With C Diff Month Set to Begin, the Peggy Lillis Foundation Will Host its 14th Annual Gala


The patient advocacy organization has events in place and is ready to launch its annual C diff awareness campaign.

November is C diff awareness month, and with it, the Peggy Lillis Foundation (PLF) for C diff Education & Advocacy will continue its work that it has been involved in for many years. This year, the patient advocacy organization is kicking off the awareness month with its annual gala on November 3, and it will also launch its fifth “See C diff” campaign. The gala is PLF’s cornerstone event for fundraising to support the foundation’s efforts to combat this health care-associated infection.

“We’ve seen enormous progress for C diff patients in the past year, which we are excited to celebrate,” PLF’s Cofounder and Executive Director Christian John Lillis said in a statement. “But we remain committed to raising C diff awareness, empowering patients and their caregivers, and fighting for the policy changes required to end this epidemic.”

The gala will be held at 26 Bridge in Brooklyn from 7-11 pm this Friday evening, and feature a cocktail reception, full dinner, casino games, and more. The foundation’s gala brings together C diff survivors, clinicians, industry, and various stakeholders. Tickets for the event are on sale now. The foundation will be presenting awards honoring and thanking those who have been dedicated to fighting, researching, and raising awareness for C diff. This year’s honorees include the Leadership Award recipient, Sahil Khanna, MBBS, MS; Innovator Award recipient, Kevin Garey, PharmD, MS; and Advocate Award recipient, Pamela McCollister.

In addition, PLF will be hosting a “State of C diff” virtual townhall on November 15, which will look at the progress made in the past year, as well as the challenges that remain for C diff patients, survivors, and their caregivers. The town hall will be led by Paul Feuerstadt, MD, with additional speakers to be announced. Registration is free.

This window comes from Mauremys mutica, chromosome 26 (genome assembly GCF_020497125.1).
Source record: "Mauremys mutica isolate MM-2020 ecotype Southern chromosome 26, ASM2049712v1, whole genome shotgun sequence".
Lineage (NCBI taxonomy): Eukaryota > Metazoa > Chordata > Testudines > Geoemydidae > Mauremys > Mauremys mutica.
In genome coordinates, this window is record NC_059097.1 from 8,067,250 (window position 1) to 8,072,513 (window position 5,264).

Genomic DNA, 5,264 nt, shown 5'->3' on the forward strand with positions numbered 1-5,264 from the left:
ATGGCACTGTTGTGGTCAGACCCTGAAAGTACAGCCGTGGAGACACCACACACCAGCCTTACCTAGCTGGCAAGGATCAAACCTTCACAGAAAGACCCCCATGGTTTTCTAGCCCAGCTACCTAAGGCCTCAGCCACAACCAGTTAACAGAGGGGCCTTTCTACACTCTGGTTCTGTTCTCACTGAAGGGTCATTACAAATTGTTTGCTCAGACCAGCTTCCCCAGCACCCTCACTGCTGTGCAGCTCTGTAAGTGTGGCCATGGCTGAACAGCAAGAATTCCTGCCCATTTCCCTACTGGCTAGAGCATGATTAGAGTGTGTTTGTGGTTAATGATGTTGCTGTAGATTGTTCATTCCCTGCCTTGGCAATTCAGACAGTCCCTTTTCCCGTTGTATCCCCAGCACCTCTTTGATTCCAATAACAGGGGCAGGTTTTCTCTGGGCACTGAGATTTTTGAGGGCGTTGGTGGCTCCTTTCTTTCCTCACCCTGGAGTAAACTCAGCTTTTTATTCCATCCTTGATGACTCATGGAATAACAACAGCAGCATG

Lillis says one of the issues for C diff and infectious disease overall is the limited relationships between patient advocacy organizations and professional societies.

“In many other disease states, whether it's oncology or diabetes, there is a strong collaboration between professional societies, clinicians and patient advocacy groups,” Lillis said. “And we don't really have that in infectious disease. There are some examples, like in HIV or Hep C, where it has been built to some extent. But because ID physicians are often consulting on acute infections, they don't tend to have the same relationships to patients as people who treat cancer or heart disease to where they have an ongoing relationship. And, unfortunately, the downstream effects of that is patients don't develop a sense of the importance of infectious disease physicians, and the critical role that they play in our health and our wellbeing.”

Lillis believes it is important to raise awareness and points to the numbers to remind everyone about the seriousness of C diff. He says 60% of Americans have not heard of C diff, but that it is the number 1 health care-associated infection in the country. He also says it causes half a million infections and approximately 30,000 deaths annually.

Another aspect he points to is that hospital-associated C diff has declined and community-acquired C diff has increased.

“So now people are getting an illness they've never heard of in the community, and they go to an urgent care clinic, or they go to the ER, and they basically take whatever the first drug they're offered is, without having the knowledge to say, ‘well, I'd rather have this better treatment’…We have 2 new microbiome therapeutics approved, and they're focused on restoring the gut microbiome to help prevent more recurrences. But patients have to know those drugs exists, and they have to understand the disease. And so, I think it's critically important that we continue to push not just for patient education and patient assistance, but also for something like patients being offered the best possible drug, not the cheapest drug,” stated Lillis.

Contagion spoke to Lillis at the recent IDWeek conference in Boston and he discussed what health care needs to understand about the patient experience and rethinking the approach to clinical treatment.

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